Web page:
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Re: SRSG gap spacing?

Original poster: "Barton B. Anderson by way of Terry Fritz <twftesla-at-qwest-dot-net>" <tesla123-at-pacbell-dot-net>

Hi Dave,

The reason I maintain a relatively narrow gap is to maintain a constant
bang size - bottom line.
When the gap is narrow, the timing between alignment sets the firing time
and I control the
voltage and current at the panel. If I want more, I turn a knob. If the arc
voltage is set for
an arc distance of say 1/4", the gap will fire 1/4" before the electrodes
align (this distance
varies with the voltage I throw at it). The arc may quench while the
electrodes are still moving
"into" alignment. Increasing the width simply allows the gap to come closer
to alignment before
the gap fires (the distance is still the same). The higher the voltage, the
wider this gap can
be before misfires become a problem.

When you misfire, the cap charges to a higher voltage for the next
alignment and you'll have a
larger bang size - and assumed better performance. If the cap is highly
derated in your design,
then it may not be a big problem (up to a point) and you may not even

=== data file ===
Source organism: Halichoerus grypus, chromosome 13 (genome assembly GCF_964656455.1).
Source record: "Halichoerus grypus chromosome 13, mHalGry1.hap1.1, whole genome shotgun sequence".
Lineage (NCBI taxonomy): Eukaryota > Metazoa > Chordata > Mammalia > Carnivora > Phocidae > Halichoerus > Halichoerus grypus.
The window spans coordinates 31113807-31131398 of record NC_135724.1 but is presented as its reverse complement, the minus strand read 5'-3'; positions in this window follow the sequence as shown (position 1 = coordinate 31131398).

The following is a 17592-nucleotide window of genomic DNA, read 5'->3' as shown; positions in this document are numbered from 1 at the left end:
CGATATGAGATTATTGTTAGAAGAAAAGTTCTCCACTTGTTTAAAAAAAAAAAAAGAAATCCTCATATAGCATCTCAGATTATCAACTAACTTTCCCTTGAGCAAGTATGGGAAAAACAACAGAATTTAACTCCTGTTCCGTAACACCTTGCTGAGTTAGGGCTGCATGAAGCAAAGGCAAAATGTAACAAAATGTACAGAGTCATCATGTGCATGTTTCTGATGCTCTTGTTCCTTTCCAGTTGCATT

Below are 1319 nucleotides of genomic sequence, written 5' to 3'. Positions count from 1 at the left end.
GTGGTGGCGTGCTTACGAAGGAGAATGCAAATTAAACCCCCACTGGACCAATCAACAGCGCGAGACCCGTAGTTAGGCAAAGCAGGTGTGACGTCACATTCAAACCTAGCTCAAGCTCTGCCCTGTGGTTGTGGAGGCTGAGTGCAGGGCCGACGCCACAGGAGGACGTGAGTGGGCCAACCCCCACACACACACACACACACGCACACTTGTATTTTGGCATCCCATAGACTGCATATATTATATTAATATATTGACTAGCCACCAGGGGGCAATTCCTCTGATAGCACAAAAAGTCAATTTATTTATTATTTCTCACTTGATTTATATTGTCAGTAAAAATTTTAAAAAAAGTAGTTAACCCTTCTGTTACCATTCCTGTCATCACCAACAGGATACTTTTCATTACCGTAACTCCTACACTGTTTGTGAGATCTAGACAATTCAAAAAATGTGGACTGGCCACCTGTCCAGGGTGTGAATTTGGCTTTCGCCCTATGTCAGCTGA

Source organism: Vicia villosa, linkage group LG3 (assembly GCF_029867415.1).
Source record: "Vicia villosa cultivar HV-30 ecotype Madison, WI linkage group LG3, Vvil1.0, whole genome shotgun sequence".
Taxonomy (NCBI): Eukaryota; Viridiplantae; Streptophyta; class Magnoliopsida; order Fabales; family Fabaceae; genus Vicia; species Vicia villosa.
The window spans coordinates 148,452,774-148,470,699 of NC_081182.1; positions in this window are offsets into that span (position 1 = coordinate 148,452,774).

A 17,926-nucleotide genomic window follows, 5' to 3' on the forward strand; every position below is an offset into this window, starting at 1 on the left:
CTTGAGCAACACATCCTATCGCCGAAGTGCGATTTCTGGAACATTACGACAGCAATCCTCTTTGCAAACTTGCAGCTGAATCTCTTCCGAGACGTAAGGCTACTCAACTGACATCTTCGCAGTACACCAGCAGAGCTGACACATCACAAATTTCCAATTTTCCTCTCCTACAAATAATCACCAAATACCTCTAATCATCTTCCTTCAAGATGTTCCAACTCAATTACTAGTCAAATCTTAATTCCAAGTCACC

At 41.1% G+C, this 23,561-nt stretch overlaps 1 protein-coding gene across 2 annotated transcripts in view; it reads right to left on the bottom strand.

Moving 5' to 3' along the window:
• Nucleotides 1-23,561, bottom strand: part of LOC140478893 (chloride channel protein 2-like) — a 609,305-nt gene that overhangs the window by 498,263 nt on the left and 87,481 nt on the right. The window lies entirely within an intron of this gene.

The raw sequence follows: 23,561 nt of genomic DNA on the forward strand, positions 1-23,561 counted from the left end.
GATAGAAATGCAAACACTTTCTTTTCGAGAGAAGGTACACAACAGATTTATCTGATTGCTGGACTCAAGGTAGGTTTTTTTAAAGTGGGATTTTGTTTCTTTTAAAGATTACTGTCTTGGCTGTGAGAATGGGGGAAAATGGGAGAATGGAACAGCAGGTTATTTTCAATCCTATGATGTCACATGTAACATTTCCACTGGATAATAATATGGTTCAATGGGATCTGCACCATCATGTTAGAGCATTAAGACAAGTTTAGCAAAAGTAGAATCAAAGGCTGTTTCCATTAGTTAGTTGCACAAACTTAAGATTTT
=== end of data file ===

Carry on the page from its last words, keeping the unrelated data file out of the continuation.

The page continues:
notice the misfires until
they become a large number. Once you get the gap width to the edge, it only
takes a little more
width to cause a much higher number of misfires identified by the gap
firing eratically. Since
you've been setting gap distances, you must have run into this once or
twice. Of course, if you
make big movements in setting the gap width, you can go from firing
consistently to not firing
at all pretty fast.

As far as arc dwell time, the arc will stop conducting when the energy is
no longer there to
maintain the arc.

The only advantage I can see to setting the gap to a wider distance would
be to prevent refiring
of the gap. In otherwords, if the gap fires before alignment and is nearing
alignment as it
nears it's quench point, it may quench then reignite (maybe a few times)
because of the narrow
gap distance - which is a waste. That's the only advantage I can ponder for
a larger gap width.
I think a narrow setting has the advantage of ensuring a constant firing
voltage and bang size.
I don't see anything wrong with a wider gap width as long as the gap fires
consistently. But
that's my view and it's only one.

Take care,

Tesla list wrote:

> Original poster: "Dave Leddon by way of Terry Fritz <twftesla-at-qwest-dot-net>"
> What is the rational behind maintaining a narrow gap spacing on a SRSG?
> I've seen this recommendation so often in this list that it begins to take
> on the dimension of dogma.  On my coil, as the electrodes wear down and the
> gap spacing approaches 1/8 inch, the performance actually seems to improve.
>  In theory a wider gap should reduce the arc dwell time.  So what are the
> advantages?
> Dave